A self-described “problem solver” who believes in the power of an education to change lives, Laura Marks refused to let financial challenges stop her from attending college. Last year, she enrolled at County College of Morris for the second time because she wants to be a nurse and eventually a neo-natal nurse practitioner.
“Fact is that time is going to pass no matter what you do. I could have not come back to CCM and I’d still be 30 years old,” says Marks. “The question you need to ask is, ‘Do you just let time pass or do you do what needs to be done to get where you want to be?’”
When she first enrolled at CCM in 2003, Marks had to leave after a year to help with some family issues surrounding her father’s sudden death. She was fortunate in that she was able to find a well-paying job with an insurance company. Then that company moved its offices to New York City and Marks, who lives in Oak Ridge, saw it as an opportunity to get back to her original dream.
“I was able to go on unemployment and get a tuition waiver to pay for my first year,” says Marks. That option, however, no longer is available so she and her husband are now funding her education. Her goal is to earn her associate’s degree with as little debt as possible since she also plans to pursue her bachelor’s and then a master’s degree in nursing.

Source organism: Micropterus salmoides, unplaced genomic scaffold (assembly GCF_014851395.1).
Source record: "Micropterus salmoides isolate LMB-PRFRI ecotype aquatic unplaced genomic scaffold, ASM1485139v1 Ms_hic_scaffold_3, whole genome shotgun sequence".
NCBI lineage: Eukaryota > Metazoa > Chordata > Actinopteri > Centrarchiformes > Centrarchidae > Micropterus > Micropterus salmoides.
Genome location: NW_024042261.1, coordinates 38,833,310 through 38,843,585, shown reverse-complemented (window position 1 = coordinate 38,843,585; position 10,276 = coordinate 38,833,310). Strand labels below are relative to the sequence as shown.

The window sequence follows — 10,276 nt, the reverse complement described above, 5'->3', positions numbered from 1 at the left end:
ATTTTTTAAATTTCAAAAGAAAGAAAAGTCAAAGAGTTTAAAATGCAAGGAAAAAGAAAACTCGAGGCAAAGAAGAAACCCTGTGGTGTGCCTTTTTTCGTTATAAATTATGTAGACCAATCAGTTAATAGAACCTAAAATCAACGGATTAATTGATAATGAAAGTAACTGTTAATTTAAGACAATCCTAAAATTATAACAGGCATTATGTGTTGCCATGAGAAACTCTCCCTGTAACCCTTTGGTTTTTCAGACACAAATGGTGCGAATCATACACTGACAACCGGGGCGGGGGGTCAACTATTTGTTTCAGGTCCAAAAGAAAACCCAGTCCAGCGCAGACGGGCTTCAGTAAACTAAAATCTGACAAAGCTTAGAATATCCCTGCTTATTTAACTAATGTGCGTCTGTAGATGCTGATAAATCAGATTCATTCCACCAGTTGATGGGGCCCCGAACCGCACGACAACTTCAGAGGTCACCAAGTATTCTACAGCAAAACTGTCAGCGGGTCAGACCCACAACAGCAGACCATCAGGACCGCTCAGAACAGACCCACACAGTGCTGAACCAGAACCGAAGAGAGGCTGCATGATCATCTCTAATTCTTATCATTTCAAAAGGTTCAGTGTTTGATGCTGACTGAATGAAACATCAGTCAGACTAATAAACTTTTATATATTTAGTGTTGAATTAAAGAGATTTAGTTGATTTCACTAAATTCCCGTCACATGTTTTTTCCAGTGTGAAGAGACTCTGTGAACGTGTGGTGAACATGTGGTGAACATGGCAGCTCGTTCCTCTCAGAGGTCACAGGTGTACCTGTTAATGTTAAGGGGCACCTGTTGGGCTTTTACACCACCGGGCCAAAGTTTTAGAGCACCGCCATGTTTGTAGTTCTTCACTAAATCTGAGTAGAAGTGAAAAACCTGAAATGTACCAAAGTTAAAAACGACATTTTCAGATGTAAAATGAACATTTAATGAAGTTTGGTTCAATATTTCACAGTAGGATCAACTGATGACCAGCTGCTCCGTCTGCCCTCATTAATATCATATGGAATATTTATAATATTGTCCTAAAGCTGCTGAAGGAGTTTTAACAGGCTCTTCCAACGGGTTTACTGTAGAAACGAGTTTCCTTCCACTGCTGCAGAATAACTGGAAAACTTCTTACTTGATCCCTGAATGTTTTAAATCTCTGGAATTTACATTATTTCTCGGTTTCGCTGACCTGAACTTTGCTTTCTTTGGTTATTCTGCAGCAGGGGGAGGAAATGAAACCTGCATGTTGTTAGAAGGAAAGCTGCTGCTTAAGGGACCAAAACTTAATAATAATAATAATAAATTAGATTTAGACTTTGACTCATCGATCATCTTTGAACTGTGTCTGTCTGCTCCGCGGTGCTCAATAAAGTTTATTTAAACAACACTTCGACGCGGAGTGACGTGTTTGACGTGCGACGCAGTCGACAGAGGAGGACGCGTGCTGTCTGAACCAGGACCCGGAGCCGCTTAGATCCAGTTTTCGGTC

The affordability of CCM, she notes, certainly has helped. Also of assistance is the $2,500 M. K. Squazzo Nursing Scholarship she has been awarded two years in a row in recognition of her outstanding academic success.
“Coming to CCM certainly was a money issue,” she says. “I know there is that old stigma surrounding community colleges but that’s certainly not the case at CCM. Even during our clinical rotations, the doctors and nurses all spoke about how much they respect CCM’s nursing program. It’s a good education and the instructors really help you to do well. They go above and beyond for their students. I’m particularly grateful for the assistance I received from Professors Celeste Wayne and Patricia Baxter, who both helped guide me in and outside the classroom and hospital setting.”
Regarding her future profession, Marks speaks with great pride about reaching her goal.
“There is nothing better than being able to say just the right thing to get someone to smile and help them feel a little bit of comfort,” she says. “I’m really excited about being a nurse and having those initials after my name. There is no greater honor than being in a position to help people.”